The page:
As readers know, I converted to Blu-ray earlier this year in order to get access to the special features often restricted to Blu-ray only. Studios are heavily pushing the more expensive format to shore up declining DVD sales. Given this, I found this brief article interesting for what it reveals about the two formats in comparison:
Blu-ray movie sales were up a whopping 75 percent year-to-year, with an expected $2 billion run this year. DVD sales are down significantly, finishing at $8 billion. Blu-ray players are equally promising. 13 percent of homes were equipped with Blu-ray going into the holiday season, but once the gifts are given the NPD expects 20 percent.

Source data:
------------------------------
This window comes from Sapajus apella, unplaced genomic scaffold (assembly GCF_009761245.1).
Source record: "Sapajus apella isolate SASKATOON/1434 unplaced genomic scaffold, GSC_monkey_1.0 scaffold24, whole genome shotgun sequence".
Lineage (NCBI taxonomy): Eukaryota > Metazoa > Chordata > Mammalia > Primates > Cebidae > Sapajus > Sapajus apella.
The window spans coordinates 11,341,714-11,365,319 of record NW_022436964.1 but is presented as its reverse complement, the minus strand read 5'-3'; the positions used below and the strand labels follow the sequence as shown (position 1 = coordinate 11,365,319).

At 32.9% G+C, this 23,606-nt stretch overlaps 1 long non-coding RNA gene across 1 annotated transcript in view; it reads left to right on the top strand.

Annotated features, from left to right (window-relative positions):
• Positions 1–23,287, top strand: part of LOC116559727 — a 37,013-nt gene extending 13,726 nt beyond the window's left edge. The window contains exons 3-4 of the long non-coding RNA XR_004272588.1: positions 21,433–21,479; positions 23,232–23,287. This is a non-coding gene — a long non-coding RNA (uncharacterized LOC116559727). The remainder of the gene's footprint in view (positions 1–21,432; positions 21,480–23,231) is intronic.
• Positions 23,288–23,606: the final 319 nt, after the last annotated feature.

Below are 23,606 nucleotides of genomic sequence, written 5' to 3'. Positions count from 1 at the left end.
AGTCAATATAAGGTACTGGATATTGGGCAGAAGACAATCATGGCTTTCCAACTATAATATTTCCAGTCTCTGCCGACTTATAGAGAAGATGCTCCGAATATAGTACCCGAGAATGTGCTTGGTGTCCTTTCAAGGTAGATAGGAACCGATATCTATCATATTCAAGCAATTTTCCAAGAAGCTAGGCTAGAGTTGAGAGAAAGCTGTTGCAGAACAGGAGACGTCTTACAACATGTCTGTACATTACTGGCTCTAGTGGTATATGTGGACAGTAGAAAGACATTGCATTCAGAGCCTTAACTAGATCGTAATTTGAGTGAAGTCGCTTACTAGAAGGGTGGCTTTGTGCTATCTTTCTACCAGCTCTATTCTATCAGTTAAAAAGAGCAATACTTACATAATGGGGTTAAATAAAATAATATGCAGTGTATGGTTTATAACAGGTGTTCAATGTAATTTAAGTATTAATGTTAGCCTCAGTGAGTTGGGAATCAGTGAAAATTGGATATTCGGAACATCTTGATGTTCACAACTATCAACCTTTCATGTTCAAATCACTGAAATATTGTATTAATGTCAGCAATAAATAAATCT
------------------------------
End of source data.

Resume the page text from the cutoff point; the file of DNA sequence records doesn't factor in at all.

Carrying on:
So while Blu-ray is showing the typical growth of a new format, as people rebuy movies and new customers jump aboard, it’s still only 25% of the sales of traditional DVD. And only 20% (at an optimistic guess) of households have a player, while based on these 2009 facts, more than 92 million households (out of 114 million) own a DVD player. That’s 81%, or again, four times as many. (DVD availability goes up to 100 million, or 88%, when you include computer DVD drives and game machines, which I know are included in the Blu-ray stats.)
There’s something for each “side” in this news — Blu-ray is growing fast, for those who champion the new format, while DVD is still safely the vast majority, for those who don’t want to upgrade yet.
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